about a dozen people
standing around, about
half on their cell phones,
all victims of rush-hour
auto acrobatics, all pissed
that their morning rush
to wherever they have
to be has been interrupted
by that stupid whoever
who jigged when he should
have jagged leaving all
these people upon
whom the whole world
depends for proper
memo distribution, proper
grocery shelf stocking,
proper computer computing,
proper nail hammering, proper frozen
chicken delivering, proper real
estate selling, proper ad-writing,
all these rush-people essential to the daily
turning of the earth and maintenance
or gravity for us all, stranded now
for who knows how long by that
stupid whoever and his improperly
timed jigging and jagging

all these people with someplace
to be, stuck where they are,
as i pass by, slowly
reveling
in the torpitude of my
don't-have-to-be-anywhere
morning

knowing
all
is good
in my world
this morning








The next two poems are by William Everson from his book The Residual Years, Poems 1934 - 1948, first published by New Directions in 1935. Early editions of the book included only mimeographed copies of poems written by Everson while in a work camp for conscientious objectors. When the 1949 edition was published, new poems from 1946, 1947, and 1948. My copy of the book, a 1968 edition, includes all those poems, plus earlier work and offered, for the first time in print, the complete poetic works of Everson prior to his becoming a Catholic and entering into the Dominican Order. For the remainder of his life he lived, wrote, and published as Brother Antoninus. Born in 1912, Brother Antoninus died in 1994, having become a leading figure in the San Francisco Beat movement of the 50s and 60s.



Night Scene

"After the war," he thought, "after the war - "
And crossing, traveled the street at a long angle,
So late it being and no traffic now,
Blotched stars,
Laid its mark on the moon:
A halo's hoop.
Pursed he his lips for a thick whistle,
But felt the naked unutterable desolation of the sleeping city
Breathing behind the shuttered shops;
And saw the weak sign,
The horse-turd ripe in the raw street;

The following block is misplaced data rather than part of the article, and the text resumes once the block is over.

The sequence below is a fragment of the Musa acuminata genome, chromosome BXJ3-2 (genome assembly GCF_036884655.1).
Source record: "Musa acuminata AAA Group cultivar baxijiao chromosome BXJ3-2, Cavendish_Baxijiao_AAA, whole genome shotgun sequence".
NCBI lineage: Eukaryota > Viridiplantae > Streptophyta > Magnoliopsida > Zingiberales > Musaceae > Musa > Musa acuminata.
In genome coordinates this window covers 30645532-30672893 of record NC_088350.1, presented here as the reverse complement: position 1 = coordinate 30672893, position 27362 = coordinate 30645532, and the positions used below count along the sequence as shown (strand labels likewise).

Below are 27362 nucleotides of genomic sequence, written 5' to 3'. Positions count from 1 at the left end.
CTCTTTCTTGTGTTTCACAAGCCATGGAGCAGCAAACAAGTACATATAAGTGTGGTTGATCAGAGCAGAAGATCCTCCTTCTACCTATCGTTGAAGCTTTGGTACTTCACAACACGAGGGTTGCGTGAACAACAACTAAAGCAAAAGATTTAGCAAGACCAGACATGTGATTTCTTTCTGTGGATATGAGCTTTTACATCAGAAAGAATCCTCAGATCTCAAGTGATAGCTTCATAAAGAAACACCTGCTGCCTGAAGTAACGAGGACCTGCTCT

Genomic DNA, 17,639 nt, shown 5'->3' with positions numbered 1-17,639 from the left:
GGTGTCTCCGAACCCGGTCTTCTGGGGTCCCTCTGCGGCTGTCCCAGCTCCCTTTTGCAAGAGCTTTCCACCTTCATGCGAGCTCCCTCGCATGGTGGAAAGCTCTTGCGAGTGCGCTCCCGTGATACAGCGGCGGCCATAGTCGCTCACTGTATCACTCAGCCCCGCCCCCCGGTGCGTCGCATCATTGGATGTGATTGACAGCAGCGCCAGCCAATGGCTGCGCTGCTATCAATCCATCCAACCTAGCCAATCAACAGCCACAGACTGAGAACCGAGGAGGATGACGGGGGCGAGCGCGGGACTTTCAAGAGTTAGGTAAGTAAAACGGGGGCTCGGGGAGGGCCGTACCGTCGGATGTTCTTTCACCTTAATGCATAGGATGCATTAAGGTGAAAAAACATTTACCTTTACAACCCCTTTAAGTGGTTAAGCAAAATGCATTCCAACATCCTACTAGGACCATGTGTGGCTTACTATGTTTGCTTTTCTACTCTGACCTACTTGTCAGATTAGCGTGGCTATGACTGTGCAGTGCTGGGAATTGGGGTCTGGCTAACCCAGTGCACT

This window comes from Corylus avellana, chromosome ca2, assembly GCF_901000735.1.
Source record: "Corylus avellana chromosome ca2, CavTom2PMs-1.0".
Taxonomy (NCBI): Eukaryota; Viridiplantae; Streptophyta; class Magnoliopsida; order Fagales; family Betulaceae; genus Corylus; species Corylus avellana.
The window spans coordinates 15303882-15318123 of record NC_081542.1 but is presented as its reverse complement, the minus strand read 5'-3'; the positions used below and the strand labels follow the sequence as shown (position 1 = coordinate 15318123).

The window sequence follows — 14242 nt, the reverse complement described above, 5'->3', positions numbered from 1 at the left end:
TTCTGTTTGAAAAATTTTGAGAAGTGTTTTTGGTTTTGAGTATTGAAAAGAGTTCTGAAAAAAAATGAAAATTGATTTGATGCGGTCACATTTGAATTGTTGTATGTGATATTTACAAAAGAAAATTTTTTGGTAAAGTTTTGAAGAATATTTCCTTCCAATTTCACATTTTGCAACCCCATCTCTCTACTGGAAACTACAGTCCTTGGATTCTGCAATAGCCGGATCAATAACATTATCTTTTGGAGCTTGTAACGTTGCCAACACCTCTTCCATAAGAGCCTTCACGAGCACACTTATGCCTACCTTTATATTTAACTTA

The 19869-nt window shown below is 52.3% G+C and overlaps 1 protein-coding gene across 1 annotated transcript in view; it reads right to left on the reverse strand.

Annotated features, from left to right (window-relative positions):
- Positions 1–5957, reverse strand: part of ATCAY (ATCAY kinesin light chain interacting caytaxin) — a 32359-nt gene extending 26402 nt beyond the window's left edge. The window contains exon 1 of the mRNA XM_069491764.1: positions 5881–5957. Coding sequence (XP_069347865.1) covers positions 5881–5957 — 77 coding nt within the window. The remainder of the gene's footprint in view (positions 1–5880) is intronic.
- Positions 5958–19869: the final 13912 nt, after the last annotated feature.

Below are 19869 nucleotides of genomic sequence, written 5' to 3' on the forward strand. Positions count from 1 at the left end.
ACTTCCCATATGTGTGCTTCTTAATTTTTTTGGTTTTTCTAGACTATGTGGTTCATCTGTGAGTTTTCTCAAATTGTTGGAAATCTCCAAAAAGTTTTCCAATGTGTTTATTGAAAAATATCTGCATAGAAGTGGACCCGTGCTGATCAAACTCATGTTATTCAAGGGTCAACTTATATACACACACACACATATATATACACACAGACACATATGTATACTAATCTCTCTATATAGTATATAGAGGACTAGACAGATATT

And mounting the curb
Saw with that sudden cold constriction
Soldier and girl,
In their surd tussle,
Sprawled in a jeweler's door.


The Citadel

The janitor knew;
High priest of the wastebasket,
Bridging the outer and inner worlds,
The janitor knew -
As did also the staff,
The auditors and the higher clerks;
Even the salesmen,
Those casuals of the corridors -
All knew, all knew but Norstrem,
Who, blithe in his function,
Worked on unaware.

Resourceful, diligent,
Abler no doubt than the men who survived him,
Neither his special brilliance nor his general worth
Would at last avail.
For in the upper office,
The citadel,
The shrouded vault in the maze of rooms,
The fabulous center he had not seen
Nor could ever aspire to -
There in that sanctum his fate was decreed.

He worked for weeks,
Absorbed and unknowing,
Serene in his ignorance,
Constructing his proper place in that world;
Until the sharp morning,
Cryptic with frost,
His manager blandly summoned him in,
And told him what all knew but he.








Next, here's the last poem for the week by Sue Clennell. The poem was first published in Quadrant.



The Ink Drinker

Jimmie Stewart once talked of an actor
who always upstaged      but this time
this time
he was told to just write a letter,
while the other actor
his big chance
talked.
He drank the ink, didn't he?

Well I knew a woman the same.
Couldn't take her anywhere,
the spotlight shone on her
in every scene.
I taciturned at such functions,
the rule had been carved
and grained into me
like an old school desk,
you can't beat an ink drinker.








I'll have my normal breakfast this morning - eggs over easy and philosophy, all the usual.



a minor poet explains it all

i'm eating
breakfast north-faced
today,
unusual,
because normally
i sit at the booth
at the other end, the one
next to the electric plug,